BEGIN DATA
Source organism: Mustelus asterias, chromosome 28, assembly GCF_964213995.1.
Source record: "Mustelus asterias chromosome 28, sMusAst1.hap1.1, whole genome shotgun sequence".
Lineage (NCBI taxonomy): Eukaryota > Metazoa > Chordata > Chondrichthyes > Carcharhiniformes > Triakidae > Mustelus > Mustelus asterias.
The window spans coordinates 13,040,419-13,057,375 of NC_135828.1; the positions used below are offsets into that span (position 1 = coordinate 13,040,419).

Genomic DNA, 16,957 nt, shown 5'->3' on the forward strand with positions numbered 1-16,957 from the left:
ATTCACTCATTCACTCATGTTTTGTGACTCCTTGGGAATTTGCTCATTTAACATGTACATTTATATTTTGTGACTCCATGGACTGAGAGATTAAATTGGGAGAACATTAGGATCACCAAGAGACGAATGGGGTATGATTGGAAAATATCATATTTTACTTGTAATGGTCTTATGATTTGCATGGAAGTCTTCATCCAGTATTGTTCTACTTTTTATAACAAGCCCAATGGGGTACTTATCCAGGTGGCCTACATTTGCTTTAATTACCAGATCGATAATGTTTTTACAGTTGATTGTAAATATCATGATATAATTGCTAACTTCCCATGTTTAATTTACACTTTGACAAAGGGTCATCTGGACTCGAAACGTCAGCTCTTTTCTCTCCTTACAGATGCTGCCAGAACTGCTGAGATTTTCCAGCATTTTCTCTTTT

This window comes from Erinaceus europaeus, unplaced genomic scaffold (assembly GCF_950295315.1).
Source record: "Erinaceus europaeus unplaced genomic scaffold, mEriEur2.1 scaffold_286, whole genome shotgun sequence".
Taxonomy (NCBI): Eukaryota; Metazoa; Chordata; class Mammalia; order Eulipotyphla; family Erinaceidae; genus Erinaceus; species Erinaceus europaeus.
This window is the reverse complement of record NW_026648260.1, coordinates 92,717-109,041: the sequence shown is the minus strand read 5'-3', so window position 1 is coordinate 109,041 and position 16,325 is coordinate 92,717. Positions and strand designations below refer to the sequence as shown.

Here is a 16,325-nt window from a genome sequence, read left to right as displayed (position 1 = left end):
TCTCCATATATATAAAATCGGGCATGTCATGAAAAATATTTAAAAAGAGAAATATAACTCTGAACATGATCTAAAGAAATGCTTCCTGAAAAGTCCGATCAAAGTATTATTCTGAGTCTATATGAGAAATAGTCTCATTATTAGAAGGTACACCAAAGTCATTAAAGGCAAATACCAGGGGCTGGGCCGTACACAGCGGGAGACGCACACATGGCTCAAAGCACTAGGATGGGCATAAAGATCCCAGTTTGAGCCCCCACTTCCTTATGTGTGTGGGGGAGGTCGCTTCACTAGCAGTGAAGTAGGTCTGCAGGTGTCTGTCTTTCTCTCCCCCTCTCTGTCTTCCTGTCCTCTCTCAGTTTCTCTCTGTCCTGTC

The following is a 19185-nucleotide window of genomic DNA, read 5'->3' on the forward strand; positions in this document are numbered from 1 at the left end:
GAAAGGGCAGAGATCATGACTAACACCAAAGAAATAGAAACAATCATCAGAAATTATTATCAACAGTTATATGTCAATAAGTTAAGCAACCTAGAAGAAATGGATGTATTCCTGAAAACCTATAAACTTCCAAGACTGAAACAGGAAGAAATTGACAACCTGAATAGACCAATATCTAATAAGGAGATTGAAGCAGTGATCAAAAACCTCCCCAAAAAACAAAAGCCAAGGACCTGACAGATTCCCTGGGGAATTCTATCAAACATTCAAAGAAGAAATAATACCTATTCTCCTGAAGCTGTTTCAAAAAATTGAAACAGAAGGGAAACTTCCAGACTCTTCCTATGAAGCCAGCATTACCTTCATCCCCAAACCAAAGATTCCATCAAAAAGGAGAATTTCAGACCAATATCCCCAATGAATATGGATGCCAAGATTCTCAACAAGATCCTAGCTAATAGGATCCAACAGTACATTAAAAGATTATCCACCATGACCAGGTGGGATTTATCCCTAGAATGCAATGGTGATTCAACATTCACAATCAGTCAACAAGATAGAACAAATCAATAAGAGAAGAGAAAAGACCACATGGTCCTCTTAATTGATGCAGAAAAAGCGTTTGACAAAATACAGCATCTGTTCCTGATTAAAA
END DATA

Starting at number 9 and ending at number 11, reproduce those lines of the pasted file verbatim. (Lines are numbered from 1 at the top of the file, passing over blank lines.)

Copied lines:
Taxonomy (NCBI): Eukaryota; Metazoa; Chordata; class Mammalia; order Eulipotyphla; family Erinaceidae; genus Erinaceus; species Erinaceus europaeus.
This window is the reverse complement of record NW_026648260.1, coordinates 92,717-109,041: the sequence shown is the minus strand read 5'-3', so window position 1 is coordinate 109,041 and position 16,325 is coordinate 92,717. Positions and strand designations below refer to the sequence as shown.

Here is a 16,325-nt window from a genome sequence, read left to right as displayed (position 1 = left end):